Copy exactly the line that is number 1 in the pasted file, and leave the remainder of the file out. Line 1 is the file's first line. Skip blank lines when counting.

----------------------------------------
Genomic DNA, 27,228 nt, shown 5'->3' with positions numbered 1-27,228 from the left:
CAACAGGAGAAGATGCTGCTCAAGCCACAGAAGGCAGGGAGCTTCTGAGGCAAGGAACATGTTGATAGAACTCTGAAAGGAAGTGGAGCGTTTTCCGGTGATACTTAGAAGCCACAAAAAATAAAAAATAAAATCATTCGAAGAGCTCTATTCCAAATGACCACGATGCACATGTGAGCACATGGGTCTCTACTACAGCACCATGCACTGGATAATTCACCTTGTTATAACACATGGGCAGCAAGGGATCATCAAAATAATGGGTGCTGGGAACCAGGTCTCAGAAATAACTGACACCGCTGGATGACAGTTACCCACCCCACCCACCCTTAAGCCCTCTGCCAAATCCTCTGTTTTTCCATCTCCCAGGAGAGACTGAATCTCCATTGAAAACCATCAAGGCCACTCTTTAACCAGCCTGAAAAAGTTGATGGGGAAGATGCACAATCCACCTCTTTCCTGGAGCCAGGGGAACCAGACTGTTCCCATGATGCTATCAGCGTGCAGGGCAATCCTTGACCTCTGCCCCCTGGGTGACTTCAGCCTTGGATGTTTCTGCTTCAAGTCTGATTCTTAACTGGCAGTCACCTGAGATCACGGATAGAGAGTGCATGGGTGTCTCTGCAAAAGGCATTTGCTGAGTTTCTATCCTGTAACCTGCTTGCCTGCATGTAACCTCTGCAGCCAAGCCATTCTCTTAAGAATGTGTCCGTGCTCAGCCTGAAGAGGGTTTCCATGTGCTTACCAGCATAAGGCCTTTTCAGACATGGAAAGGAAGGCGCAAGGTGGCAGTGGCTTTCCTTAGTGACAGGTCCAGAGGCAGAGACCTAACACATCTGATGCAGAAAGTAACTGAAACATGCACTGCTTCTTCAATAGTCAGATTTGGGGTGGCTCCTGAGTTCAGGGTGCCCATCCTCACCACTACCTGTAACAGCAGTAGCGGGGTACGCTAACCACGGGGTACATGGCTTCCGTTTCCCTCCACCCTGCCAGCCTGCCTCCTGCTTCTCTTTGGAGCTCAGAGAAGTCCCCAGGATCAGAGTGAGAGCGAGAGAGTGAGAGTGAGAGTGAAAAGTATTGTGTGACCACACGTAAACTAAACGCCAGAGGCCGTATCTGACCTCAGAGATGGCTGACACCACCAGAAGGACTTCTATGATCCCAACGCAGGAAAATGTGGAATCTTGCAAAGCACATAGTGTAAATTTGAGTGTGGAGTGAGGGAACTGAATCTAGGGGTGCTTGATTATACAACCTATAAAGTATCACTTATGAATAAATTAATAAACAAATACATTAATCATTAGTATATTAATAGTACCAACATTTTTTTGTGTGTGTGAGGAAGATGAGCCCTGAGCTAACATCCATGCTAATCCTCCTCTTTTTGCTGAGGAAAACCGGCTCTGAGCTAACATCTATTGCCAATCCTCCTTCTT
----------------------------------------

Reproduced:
Genomic DNA, 27,228 nt, shown 5'->3' with positions numbered 1-27,228 from the left: